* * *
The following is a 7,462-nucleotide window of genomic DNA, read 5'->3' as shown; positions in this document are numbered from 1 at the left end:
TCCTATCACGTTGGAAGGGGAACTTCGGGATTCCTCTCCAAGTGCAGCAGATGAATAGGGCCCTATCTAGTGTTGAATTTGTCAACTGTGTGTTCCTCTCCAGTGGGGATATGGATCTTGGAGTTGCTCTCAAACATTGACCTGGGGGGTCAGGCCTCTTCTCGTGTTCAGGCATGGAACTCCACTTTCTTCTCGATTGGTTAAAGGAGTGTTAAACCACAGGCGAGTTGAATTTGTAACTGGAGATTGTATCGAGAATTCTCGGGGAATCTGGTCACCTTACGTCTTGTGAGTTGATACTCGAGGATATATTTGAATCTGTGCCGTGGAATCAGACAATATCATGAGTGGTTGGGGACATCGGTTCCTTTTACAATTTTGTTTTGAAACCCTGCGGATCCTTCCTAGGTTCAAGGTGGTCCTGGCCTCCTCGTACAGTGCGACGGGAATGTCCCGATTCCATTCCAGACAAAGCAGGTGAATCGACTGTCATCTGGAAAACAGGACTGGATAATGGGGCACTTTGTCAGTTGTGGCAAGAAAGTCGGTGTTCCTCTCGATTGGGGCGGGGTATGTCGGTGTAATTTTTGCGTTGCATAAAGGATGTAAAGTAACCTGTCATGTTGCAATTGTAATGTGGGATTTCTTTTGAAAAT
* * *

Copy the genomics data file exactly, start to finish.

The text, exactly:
The following is a 7,462-nucleotide window of genomic DNA, read 5'->3' as shown; positions in this document are numbered from 1 at the left end:
TCCTATCACGTTGGAAGGGGAACTTCGGGATTCCTCTCCAAGTGCAGCAGATGAATAGGGCCCTATCTAGTGTTGAATTTGTCAACTGTGTGTTCCTCTCCAGTGGGGATATGGATCTTGGAGTTGCTCTCAAACATTGACCTGGGGGGTCAGGCCTCTTCTCGTGTTCAGGCATGGAACTCCACTTTCTTCTCGATTGGTTAAAGGAGTGTTAAACCACAGGCGAGTTGAATTTGTAACTGGAGATTGTATCGAGAATTCTCGGGGAATCTGGTCACCTTACGTCTTGTGAGTTGATACTCGAGGATATATTTGAATCTGTGCCGTGGAATCAGACAATATCATGAGTGGTTGGGGACATCGGTTCCTTTTACAATTTTGTTTTGAAACCCTGCGGATCCTTCCTAGGTTCAAGGTGGTCCTGGCCTCCTCGTACAGTGCGACGGGAATGTCCCGATTCCATTCCAGACAAAGCAGGTGAATCGACTGTCATCTGGAAAACAGGACTGGATAATGGGGCACTTTGTCAGTTGTGGCAAGAAAGTCGGTGTTCCTCTCGATTGGGGCGGGGTATGTCGGTGTAATTTTTGCGTTGCATAAAGGATGTAAAGTAACCTGTCATGTTGCAATTGTAATGTGGGATTTCTTTTGAAAAT